Equality before Efficiency, Politicians before Experts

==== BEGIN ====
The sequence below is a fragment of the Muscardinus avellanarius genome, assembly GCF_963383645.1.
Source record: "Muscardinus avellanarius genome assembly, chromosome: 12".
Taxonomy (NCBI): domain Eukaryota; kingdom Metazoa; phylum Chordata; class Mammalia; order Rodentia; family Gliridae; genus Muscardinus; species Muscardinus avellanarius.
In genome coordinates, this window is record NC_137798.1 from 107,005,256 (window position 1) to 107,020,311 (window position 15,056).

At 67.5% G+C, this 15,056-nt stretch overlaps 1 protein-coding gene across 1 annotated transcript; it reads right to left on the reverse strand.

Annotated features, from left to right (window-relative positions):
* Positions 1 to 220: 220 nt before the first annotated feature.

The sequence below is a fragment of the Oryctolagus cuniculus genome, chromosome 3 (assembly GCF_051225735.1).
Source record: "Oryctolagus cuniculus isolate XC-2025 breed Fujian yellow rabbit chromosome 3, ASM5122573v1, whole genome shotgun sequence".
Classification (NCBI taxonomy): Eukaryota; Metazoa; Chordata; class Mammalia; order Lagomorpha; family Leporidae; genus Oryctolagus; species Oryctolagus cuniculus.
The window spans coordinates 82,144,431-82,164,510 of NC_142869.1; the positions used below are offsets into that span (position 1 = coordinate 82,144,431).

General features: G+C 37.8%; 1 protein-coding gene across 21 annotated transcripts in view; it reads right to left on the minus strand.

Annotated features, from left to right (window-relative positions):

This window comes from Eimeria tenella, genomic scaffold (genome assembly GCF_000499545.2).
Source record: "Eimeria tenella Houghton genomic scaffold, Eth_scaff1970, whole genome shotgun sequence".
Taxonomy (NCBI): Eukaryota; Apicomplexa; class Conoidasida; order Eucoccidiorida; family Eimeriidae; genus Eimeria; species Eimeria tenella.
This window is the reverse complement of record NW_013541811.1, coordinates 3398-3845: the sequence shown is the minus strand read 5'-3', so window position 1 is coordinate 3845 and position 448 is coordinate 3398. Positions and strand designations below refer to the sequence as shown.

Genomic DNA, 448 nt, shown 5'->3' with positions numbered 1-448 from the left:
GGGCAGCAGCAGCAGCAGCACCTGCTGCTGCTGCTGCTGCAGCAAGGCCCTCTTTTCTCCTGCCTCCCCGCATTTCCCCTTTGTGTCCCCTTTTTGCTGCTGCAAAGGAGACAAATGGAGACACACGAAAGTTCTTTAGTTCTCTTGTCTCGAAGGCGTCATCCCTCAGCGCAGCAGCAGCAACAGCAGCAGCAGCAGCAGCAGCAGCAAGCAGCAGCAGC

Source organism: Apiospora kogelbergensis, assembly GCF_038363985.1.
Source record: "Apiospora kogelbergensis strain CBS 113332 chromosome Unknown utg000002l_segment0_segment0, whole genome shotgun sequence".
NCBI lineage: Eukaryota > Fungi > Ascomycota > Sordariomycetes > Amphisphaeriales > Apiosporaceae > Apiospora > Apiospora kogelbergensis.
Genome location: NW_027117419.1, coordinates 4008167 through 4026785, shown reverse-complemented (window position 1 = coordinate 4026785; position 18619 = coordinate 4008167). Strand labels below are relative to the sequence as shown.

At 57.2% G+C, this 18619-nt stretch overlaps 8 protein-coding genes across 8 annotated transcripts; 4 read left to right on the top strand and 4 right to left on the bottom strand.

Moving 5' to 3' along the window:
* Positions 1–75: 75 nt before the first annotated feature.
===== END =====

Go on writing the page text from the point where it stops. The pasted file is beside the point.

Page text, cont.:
Denmark stood out in international perspective by maintaining very high top tax rates on labor and high and progressive taxation of capital. This chapter discusses how the organization of economic expertise in Denmark contributed to the limited extent of market–conforming tax reform. Unlike the strong and concentrated position of economists in Norway in the postwar period, economic knowledge in the Danish state was scattered across a number of bodies. A consequence of the institutional fragmentation of economic expertise was that neoclassical economic thinking failed to break through within the Danish finance bureaucracy. This weakened the agenda for efficiency–oriented tax reform and allowed political parties to define the direction for tax policy in the 1990s and 2000s.
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